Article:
Category Archives: Exercise of Discretion

Legal Effect of CRA and DoF Publications

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Many taxpayers and tax professionals either refer to or rely on government publications in order to determine the tax consequences or tax implications of events and transactions.  These publications, often called soft-law, can give rise to various legal effects and consequences.

In the link to book chapter, below, Dean Lorne Sossin and Sas Ansari explore the interaction of soft-law and tax administration in Canada.

Get a copy of the Book Chapter HERE.

Sas Ansari, BSc BEd PC JD LLM PhD (exp) CPA In-Depth Tax 1, 2 &3

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Refusing CRA Settlement Offer Not Bar to Interest Relief – Sas Ansari

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Refusing CRA Settlement Offer Not Bar to Interest Relief

Morrison v The Minister of National Revenue, 2016 FC 1145

The impact of this case is likely limited and imports a notice requirement in the practice of making offers to settle.  The Court’s decision rests on the failure of the Minister to properly indicate that the second settlement offer was NOT a “Without Prejudice” offer.


The Applicant was involved in a donation scheme where art was purchased at wholesale and donated at retail. An audit denied the deductions for these charitable receipts. He filed Notices of Objection but was soon told that his objection would be held in abeyance pending the outcome of two test cases involving similar tax shelters, but that interest would continue to accrue on the tax debt until paid – Klotz v R, 2004 TCC 147, aff’d 2005 FCA 158, leave to appeal to SCC refused, [2005] SCCA No 286 (SCC) and Nash v R, 2004 TCC 651, rev’d 2005 FCA 386, leave to appeal to SCC refused, [2006] SCCA No 20 (SCC).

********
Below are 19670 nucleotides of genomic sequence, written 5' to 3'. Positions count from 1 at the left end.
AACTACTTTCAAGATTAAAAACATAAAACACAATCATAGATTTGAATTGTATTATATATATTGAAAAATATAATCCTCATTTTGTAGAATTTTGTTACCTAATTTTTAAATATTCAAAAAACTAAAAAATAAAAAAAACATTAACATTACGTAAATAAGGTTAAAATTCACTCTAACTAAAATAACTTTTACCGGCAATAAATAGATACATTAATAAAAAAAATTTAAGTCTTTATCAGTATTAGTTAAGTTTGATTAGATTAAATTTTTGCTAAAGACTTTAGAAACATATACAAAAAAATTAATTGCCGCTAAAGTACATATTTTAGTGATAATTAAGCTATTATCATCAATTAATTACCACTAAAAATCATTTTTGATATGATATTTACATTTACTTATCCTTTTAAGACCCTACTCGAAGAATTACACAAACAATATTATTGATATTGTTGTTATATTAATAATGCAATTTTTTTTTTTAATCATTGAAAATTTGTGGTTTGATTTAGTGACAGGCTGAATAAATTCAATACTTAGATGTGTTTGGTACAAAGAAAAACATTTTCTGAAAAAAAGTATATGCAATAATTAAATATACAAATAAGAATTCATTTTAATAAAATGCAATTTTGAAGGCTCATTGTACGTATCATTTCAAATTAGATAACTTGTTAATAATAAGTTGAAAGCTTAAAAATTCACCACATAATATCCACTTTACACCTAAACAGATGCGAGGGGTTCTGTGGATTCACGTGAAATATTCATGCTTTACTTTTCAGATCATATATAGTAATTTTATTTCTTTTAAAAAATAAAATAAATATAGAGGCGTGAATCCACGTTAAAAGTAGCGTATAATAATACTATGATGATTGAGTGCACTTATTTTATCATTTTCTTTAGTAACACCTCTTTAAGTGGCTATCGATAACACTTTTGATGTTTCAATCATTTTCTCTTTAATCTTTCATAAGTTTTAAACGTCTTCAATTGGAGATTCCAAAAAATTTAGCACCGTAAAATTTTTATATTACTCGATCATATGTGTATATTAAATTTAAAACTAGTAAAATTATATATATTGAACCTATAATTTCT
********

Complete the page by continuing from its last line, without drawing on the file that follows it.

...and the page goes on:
The tax shelters were found to be fraudulent, and the Notice of Objection was denied. The Applicant applied for and was partially denied relief from interest and penalties for reasons of financial hardship under Income Tax Act, subsection 220(3.1).  The Minister granted relief for a period due to the CRA’s delay from interest, and also from all penalties.  However, two settlement offers were made in 2002 and 2006, while the objections were in abeyance, neither offering interest relief and the first style “Without Prejudice” (the second did not indicate that “Without Prejudice” no longer applied). He refused both offers and refused to sign a waiver.

He is now seeking judicial review of the Minister’s decision.


The Court held that absent a notification that “Without Prejudice” no longer applied, the first offer’s “Without Prejudice” nature continued to govern (para 7).

The Taxpayer did not provide any documents to substantiate alleged financial hardship (para 10).

The Minister’s partial refusal of relief was based, in part because:

  • No documents showing financial hardship were provided;
  • no effort was made to make voluntary payments or a payment arrangement;
  • Tax returns were late filed or not filed;
  • Requests for information were not responded to in a timely manner;
  • He was told that interest would accrue while the objections were held in abeyance; and
  •  that the applicant refused to accept CRA’s offer to settle (para 13).

The Court held that given that the offers were made on a “Without Prejudice” basis, their refusal could not be a factor in denying relief. The decision to grant relief must have been made without regard to the outcome of settlement discussions (para 14).

Sas Ansari, BSc BEd PC JD LLM PhD (exp) CPA In-Depth Tax 1, 2 &3

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